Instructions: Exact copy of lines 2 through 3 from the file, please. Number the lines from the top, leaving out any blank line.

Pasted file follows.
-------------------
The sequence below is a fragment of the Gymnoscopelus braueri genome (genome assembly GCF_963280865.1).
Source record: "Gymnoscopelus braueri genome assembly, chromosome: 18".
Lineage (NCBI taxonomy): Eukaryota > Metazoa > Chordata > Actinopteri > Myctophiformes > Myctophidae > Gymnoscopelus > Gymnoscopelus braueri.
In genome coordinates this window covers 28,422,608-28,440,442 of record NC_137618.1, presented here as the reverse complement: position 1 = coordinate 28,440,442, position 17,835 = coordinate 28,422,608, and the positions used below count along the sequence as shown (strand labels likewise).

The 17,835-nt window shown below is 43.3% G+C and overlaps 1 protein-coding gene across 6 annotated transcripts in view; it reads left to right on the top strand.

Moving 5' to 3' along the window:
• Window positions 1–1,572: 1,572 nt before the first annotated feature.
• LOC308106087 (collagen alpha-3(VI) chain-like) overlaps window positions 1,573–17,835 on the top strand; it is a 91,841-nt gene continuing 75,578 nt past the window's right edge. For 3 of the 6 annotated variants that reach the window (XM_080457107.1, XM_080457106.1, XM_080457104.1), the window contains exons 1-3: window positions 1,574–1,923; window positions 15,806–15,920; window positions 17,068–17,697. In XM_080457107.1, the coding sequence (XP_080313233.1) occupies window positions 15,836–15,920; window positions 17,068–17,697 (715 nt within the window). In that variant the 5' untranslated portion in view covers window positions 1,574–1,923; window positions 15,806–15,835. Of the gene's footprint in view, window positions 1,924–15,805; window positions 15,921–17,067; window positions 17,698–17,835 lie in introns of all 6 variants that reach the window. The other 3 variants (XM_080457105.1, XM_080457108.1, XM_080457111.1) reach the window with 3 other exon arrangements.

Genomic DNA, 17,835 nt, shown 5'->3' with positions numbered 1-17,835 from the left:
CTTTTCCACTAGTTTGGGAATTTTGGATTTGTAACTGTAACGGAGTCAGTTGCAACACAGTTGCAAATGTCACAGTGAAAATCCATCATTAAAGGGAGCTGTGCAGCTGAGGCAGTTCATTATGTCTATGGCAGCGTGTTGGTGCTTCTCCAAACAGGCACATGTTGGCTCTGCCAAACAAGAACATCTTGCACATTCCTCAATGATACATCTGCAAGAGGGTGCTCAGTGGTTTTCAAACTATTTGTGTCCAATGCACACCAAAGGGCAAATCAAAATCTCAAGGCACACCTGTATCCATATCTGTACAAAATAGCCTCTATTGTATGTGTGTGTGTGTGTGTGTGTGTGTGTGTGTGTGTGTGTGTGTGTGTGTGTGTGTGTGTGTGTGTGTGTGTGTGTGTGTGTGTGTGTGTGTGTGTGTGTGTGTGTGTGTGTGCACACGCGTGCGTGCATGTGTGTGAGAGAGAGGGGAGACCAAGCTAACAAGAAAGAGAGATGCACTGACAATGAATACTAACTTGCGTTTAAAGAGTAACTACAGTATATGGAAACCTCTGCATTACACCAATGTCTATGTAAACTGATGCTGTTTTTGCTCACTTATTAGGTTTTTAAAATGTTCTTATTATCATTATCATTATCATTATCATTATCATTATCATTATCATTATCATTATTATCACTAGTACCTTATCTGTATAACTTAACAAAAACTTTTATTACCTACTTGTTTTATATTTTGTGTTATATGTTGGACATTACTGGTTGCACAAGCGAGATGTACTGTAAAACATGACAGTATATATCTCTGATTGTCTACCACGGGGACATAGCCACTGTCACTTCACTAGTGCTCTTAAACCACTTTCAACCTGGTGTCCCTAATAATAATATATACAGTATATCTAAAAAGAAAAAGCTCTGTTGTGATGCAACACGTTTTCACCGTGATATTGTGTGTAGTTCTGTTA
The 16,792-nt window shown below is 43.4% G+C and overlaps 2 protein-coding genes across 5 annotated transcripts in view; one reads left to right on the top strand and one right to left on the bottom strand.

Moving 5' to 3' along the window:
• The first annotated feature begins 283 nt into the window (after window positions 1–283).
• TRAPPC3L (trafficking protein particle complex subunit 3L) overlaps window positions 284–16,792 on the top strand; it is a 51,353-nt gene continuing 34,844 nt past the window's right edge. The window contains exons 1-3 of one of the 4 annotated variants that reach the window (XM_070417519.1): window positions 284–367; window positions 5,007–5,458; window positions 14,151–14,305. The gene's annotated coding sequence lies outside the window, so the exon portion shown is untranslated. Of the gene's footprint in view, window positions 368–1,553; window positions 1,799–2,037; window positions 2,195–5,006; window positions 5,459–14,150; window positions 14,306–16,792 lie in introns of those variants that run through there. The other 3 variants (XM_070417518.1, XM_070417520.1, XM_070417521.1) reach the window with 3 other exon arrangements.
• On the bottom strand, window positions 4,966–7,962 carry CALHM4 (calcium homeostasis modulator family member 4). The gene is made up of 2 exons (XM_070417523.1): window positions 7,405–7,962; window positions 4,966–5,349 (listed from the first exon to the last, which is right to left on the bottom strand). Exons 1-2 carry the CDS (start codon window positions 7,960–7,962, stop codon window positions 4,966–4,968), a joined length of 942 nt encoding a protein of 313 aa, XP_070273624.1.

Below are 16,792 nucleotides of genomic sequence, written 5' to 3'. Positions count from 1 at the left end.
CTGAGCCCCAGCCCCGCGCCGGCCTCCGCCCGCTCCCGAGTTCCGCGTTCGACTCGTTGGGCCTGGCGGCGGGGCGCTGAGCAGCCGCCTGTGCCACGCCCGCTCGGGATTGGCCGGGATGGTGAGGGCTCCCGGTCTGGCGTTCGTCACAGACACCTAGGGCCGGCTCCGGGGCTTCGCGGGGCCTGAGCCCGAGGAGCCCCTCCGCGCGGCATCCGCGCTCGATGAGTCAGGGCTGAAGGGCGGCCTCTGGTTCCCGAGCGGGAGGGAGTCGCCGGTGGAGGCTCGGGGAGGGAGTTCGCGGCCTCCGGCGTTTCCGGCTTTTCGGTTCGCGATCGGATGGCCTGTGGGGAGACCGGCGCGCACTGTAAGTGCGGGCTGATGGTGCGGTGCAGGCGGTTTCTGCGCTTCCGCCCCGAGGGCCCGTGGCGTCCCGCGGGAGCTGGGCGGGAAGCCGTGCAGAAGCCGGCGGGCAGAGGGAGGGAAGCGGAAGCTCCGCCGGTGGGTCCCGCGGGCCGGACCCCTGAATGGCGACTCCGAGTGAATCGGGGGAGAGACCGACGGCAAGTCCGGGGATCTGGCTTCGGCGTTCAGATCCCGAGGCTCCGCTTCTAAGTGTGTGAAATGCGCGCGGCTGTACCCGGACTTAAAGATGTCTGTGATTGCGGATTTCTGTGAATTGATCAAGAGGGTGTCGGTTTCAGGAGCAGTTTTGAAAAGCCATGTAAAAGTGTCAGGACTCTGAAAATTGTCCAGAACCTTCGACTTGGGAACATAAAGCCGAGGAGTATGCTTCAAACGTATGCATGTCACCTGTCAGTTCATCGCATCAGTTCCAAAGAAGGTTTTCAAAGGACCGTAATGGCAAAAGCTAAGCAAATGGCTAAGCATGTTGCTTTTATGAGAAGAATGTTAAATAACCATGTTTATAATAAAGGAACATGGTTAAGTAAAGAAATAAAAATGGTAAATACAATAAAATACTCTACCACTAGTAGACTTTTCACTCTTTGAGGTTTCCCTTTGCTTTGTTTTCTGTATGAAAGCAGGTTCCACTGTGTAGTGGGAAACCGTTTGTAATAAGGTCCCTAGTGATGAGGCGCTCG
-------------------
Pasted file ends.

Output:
Source record: "Gymnoscopelus braueri genome assembly, chromosome: 18".
Lineage (NCBI taxonomy): Eukaryota > Metazoa > Chordata > Actinopteri > Myctophiformes > Myctophidae > Gymnoscopelus > Gymnoscopelus braueri.